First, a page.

* True Majority is committed to bringing the troops home, supporting Iraqis in repairing their country, and shifting our nation’s wealth from defense contractors and the Pentagon to addressing needs like healthcare, reducing the national debt, and rebuilding schools

* Union of Concerned Scientists is educating 2008 candidates about the need to reduce the risks posed by nuclear weapons, stop global warming, and ensure the integrity of government science

* Women’s Action For New Directions empowers women to take political action and change our national priorities toward peace and real security, away from militarism and violence.

Since Saturday’s launch the web traffic is high and the groups are working hard to steer their members and (friends) to the Peace Primary. In addition to raising resources for these 12 organizations, Ploughshare is working behind-the-scenes to help some of the groups build capacity to reach new supporters and raise their profiles. For example, the Fund offered every organization a Get Out The Vote toolkit outlining 20 ways to promote the Peace Primary.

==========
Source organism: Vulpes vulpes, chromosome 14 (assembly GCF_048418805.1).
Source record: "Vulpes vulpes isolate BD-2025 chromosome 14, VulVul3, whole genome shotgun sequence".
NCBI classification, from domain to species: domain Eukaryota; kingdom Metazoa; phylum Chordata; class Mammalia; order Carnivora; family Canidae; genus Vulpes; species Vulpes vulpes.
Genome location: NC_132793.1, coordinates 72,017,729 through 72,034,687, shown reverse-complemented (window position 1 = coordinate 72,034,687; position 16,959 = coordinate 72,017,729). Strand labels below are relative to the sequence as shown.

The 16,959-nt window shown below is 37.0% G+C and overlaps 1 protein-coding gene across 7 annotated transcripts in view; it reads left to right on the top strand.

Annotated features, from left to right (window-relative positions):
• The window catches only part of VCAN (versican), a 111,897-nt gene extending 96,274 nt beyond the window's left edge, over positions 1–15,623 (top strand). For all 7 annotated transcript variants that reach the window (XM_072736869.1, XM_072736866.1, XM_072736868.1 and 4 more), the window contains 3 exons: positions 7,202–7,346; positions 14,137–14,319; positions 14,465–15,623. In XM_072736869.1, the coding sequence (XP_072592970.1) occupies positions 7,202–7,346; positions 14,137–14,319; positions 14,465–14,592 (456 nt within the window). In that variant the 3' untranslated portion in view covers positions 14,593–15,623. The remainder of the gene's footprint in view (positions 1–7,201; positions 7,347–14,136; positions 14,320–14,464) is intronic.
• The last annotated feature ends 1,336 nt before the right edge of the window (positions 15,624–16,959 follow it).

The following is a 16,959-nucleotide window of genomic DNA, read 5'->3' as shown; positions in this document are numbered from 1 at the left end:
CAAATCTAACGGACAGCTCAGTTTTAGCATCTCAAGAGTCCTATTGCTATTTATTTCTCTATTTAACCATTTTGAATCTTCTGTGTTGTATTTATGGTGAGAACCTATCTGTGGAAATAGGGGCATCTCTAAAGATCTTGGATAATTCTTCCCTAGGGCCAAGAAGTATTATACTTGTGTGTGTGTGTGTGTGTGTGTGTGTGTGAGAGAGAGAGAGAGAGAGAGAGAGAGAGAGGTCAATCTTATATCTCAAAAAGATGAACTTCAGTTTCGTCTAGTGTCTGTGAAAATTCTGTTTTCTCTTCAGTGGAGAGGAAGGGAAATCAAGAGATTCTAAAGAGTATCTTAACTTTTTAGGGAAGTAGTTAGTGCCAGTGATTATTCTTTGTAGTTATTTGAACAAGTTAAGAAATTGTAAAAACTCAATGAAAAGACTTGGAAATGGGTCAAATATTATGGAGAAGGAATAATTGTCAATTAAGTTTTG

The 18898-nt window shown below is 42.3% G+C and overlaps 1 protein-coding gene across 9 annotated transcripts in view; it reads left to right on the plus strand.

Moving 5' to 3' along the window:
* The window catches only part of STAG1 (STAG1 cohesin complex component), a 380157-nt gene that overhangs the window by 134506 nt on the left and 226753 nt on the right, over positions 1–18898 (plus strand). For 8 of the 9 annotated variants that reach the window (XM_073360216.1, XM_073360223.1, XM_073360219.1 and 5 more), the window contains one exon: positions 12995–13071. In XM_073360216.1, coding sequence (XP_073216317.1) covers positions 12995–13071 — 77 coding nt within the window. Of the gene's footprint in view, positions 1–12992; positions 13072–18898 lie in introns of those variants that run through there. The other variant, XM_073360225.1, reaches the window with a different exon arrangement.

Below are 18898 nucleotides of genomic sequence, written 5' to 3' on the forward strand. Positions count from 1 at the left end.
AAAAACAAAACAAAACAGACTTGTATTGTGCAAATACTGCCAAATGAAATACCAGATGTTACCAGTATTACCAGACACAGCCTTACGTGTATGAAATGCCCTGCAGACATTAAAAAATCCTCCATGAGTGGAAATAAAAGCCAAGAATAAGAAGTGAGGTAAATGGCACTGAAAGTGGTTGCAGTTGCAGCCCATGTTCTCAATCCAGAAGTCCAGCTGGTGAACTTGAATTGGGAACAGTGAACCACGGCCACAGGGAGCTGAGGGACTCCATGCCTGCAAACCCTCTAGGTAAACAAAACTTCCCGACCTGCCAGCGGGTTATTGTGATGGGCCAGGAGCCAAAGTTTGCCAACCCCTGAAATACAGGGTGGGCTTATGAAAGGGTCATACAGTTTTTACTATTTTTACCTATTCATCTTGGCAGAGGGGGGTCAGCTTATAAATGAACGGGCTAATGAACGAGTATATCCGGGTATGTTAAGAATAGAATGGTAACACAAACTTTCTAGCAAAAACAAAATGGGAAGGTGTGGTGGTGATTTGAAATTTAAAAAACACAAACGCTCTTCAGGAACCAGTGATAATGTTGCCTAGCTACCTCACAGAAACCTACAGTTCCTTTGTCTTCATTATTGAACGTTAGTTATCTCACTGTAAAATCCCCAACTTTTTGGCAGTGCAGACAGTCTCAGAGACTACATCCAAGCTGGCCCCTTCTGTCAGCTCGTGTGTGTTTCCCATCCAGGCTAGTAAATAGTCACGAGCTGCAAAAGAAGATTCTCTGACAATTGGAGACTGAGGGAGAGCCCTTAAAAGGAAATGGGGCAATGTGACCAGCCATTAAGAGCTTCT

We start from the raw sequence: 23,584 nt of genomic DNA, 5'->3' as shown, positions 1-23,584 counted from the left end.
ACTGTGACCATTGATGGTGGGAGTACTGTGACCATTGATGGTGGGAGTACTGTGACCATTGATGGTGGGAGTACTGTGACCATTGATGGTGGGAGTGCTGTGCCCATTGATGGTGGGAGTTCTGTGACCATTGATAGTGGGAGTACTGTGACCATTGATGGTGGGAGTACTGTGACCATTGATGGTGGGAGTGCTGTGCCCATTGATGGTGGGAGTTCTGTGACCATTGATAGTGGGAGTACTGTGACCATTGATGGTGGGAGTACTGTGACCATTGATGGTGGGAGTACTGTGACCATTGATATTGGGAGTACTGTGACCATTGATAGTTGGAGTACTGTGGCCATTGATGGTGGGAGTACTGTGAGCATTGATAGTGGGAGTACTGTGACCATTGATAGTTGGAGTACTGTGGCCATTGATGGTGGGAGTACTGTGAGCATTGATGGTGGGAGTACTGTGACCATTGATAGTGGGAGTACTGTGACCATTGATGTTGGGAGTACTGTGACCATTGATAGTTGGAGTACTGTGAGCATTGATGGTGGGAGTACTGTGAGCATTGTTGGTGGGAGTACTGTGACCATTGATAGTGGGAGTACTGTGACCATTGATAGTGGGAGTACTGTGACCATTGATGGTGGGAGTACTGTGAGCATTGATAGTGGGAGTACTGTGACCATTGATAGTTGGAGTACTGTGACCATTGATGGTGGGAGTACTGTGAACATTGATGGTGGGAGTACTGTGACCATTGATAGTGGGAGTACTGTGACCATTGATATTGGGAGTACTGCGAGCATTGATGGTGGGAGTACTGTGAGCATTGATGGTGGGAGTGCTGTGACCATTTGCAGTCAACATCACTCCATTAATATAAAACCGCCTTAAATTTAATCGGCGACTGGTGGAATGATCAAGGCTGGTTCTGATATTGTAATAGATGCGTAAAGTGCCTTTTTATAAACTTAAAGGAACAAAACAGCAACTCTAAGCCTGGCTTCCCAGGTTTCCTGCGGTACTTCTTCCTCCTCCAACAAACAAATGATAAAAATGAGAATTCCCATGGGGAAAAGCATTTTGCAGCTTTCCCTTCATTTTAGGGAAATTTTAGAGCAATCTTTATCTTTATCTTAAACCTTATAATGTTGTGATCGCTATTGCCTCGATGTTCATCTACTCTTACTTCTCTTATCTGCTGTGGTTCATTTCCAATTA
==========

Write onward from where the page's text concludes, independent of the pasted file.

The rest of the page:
Bain hopes that in addition to engaging a new generation of supporters, there will also be “cross-fertilization” between the groups. A group like the Genocide Intervention Network, for example, is young, dynamic, and web savvy while Refugee International is an experienced organization with a devoted membership that is looking to expand its online presence. There are plenty of opportunities for like-minded groups like these to cooperate with one another.

These are perilous times which demand a new and enduring vision of peace and human security. If we have learned anything in these last years, it is that overwhelming military might is ill-suited to dealing with the central challenges of our century: the spread of weapons of mass destruction, stateless terrorists with global reach, the worst pandemic in human history (AIDS), climate change, genocidal conflict and a global economy that is generating greater instability and inequality.

The Peace Primary can play a powerful role – educating people about vital issues ranging from development of nuclear weapons to policies on arms sales and human rights. It can help people realize the power we have when we act collectively, and ensure that politicians and leaders here and around the world have to answer to an informed and organized electorate on matters of war and peace.

It is time to lead by example, not by force. The Peace Primary – with its commitment to restoring human security and peace in our times – is something I’m proud to be a part of, and in sync with the work and values of The Nation. It is worth supporting and celebrating. Spread the word.

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Katrina vanden Heuvel
Editorial Director and Publisher, The Nation